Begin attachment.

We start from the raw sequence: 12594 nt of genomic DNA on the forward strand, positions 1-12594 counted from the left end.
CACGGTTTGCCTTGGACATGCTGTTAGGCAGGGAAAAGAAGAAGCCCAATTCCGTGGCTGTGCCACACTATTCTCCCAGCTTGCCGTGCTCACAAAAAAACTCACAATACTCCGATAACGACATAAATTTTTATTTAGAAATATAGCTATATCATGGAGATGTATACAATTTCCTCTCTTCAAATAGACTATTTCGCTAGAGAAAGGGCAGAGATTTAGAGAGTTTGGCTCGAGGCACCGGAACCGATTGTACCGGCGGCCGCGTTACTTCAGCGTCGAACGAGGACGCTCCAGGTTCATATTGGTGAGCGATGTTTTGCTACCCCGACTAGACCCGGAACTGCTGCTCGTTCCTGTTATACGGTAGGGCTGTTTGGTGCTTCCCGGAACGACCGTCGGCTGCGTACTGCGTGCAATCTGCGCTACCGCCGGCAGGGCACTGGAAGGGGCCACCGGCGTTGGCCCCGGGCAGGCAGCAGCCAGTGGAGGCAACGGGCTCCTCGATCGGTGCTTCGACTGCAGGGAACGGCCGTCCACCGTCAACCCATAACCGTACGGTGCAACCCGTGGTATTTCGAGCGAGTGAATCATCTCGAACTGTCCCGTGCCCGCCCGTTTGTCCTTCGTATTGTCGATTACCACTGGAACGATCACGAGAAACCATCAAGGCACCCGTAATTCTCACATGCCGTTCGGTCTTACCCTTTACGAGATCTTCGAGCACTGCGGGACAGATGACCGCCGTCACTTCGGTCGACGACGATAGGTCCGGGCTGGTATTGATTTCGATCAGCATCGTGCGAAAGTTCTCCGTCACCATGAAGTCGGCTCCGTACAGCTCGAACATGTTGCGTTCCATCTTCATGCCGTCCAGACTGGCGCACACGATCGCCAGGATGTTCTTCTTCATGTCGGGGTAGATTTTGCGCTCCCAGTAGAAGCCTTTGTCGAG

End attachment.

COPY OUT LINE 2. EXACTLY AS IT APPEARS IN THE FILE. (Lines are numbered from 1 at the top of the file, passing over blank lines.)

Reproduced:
CACGGTTTGCCTTGGACATGCTGTTAGGCAGGGAAAAGAAGAAGCCCAATTCCGTGGCTGTGCCACACTATTCTCCCAGCTTGCCGTGCTCACAAAAAAACTCACAATACTCCGATAACGACATAAATTTTTATTTAGAAATATAGCTATATCATGGAGATGTATACAATTTCCTCTCTTCAAATAGACTATTTCGCTAGAGAAAGGGCAGAGATTTAGAGAGTTTGGCTCGAGGCACCGGAACCGATTGTACCGGCGGCCGCGTTACTTCAGCGTCGAACGAGGACGCTCCAGGTTCATATTGGTGAGCGATGTTTTGCTACCCCGACTAGACCCGGAACTGCTGCTCGTTCCTGTTATACGGTAGGGCTGTTTGGTGCTTCCCGGAACGACCGTCGGCTGCGTACTGCGTGCAATCTGCGCTACCGCCGGCAGGGCACTGGAAGGGGCCACCGGCGTTGGCCCCGGGCAGGCAGCAGCCAGTGGAGGCAACGGGCTCCTCGATCGGTGCTTCGACTGCAGGGAACGGCCGTCCACCGTCAACCCATAACCGTACGGTGCAACCCGTGGTATTTCGAGCGAGTGAATCATCTCGAACTGTCCCGTGCCCGCCCGTTTGTCCTTCGTATTGTCGATTACCACTGGAACGATCACGAGAAACCATCAAGGCACCCGTAATTCTCACATGCCGTTCGGTCTTACCCTTTACGAGATCTTCGAGCACTGCGGGACAGATGACCGCCGTCACTTCGGTCGACGACGATAGGTCCGGGCTGGTATTGATTTCGATCAGCATCGTGCGAAAGTTCTCCGTCACCATGAAGTCGGCTCCGTACAGCTCGAACATGTTGCGTTCCATCTTCATGCCGTCCAGACTGGCGCACACGATCGCCAGGATGTTCTTCTTCATGTCGGGGTAGATTTTGCGCTCCCAGTAGAAGCCTTTGTCGAG